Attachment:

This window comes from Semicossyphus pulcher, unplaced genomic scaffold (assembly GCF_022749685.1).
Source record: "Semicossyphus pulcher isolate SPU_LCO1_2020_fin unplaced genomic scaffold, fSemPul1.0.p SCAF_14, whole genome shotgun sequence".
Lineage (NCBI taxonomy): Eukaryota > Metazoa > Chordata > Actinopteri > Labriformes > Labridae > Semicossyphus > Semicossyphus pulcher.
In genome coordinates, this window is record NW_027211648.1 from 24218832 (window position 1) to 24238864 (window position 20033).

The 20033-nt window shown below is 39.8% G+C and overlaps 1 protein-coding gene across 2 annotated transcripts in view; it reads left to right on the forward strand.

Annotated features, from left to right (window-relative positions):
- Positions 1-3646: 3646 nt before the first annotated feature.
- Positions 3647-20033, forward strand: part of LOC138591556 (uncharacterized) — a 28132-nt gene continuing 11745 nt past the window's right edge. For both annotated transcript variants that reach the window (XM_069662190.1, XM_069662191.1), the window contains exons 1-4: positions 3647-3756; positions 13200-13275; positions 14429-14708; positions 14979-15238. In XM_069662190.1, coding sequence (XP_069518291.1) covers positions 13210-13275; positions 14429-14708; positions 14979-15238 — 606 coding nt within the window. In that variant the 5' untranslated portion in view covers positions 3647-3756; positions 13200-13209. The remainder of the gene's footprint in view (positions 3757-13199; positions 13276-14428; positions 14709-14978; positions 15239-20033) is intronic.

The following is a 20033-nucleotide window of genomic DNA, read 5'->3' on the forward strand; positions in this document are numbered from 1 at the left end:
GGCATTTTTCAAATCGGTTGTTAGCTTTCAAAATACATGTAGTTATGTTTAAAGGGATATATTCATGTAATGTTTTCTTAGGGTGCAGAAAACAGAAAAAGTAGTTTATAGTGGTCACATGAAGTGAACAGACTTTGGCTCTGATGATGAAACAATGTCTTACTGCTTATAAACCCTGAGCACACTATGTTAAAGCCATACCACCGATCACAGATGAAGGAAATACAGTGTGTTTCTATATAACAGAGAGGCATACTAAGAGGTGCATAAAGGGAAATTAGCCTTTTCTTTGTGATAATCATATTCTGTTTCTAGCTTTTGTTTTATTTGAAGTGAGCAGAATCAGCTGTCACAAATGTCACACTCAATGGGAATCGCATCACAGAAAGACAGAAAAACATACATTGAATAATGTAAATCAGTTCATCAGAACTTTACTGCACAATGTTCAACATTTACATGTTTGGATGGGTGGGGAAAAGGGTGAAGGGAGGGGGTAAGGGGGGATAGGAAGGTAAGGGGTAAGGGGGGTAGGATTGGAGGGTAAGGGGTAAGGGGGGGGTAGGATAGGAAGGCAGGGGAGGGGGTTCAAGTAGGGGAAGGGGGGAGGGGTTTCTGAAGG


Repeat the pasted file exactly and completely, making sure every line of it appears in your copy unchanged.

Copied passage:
This window comes from Semicossyphus pulcher, unplaced genomic scaffold (assembly GCF_022749685.1).
Source record: "Semicossyphus pulcher isolate SPU_LCO1_2020_fin unplaced genomic scaffold, fSemPul1.0.p SCAF_14, whole genome shotgun sequence".
Lineage (NCBI taxonomy): Eukaryota > Metazoa > Chordata > Actinopteri > Labriformes > Labridae > Semicossyphus > Semicossyphus pulcher.
In genome coordinates, this window is record NW_027211648.1 from 24218832 (window position 1) to 24238864 (window position 20033).

The 20033-nt window shown below is 39.8% G+C and overlaps 1 protein-coding gene across 2 annotated transcripts in view; it reads left to right on the forward strand.

Annotated features, from left to right (window-relative positions):
- Positions 1-3646: 3646 nt before the first annotated feature.
- Positions 3647-20033, forward strand: part of LOC138591556 (uncharacterized) — a 28132-nt gene continuing 11745 nt past the window's right edge. For both annotated transcript variants that reach the window (XM_069662190.1, XM_069662191.1), the window contains exons 1-4: positions 3647-3756; positions 13200-13275; positions 14429-14708; positions 14979-15238. In XM_069662190.1, coding sequence (XP_069518291.1) covers positions 13210-13275; positions 14429-14708; positions 14979-15238 — 606 coding nt within the window. In that variant the 5' untranslated portion in view covers positions 3647-3756; positions 13200-13209. The remainder of the gene's footprint in view (positions 3757-13199; positions 13276-14428; positions 14709-14978; positions 15239-20033) is intronic.

The following is a 20033-nucleotide window of genomic DNA, read 5'->3' on the forward strand; positions in this document are numbered from 1 at the left end:
GGCATTTTTCAAATCGGTTGTTAGCTTTCAAAATACATGTAGTTATGTTTAAAGGGATATATTCATGTAATGTTTTCTTAGGGTGCAGAAAACAGAAAAAGTAGTTTATAGTGGTCACATGAAGTGAACAGACTTTGGCTCTGATGATGAAACAATGTCTTACTGCTTATAAACCCTGAGCACACTATGTTAAAGCCATACCACCGATCACAGATGAAGGAAATACAGTGTGTTTCTATATAACAGAGAGGCATACTAAGAGGTGCATAAAGGGAAATTAGCCTTTTCTTTGTGATAATCATATTCTGTTTCTAGCTTTTGTTTTATTTGAAGTGAGCAGAATCAGCTGTCACAAATGTCACACTCAATGGGAATCGCATCACAGAAAGACAGAAAAACATACATTGAATAATGTAAATCAGTTCATCAGAACTTTACTGCACAATGTTCAACATTTACATGTTTGGATGGGTGGGGAAAAGGGTGAAGGGAGGGGGTAAGGGGGGATAGGAAGGTAAGGGGTAAGGGGGGTAGGATTGGAGGGTAAGGGGTAAGGGGGGGGTAGGATAGGAAGGCAGGGGAGGGGGTTCAAGTAGGGGAAGGGGGGAGGGGTTTCTGAAGG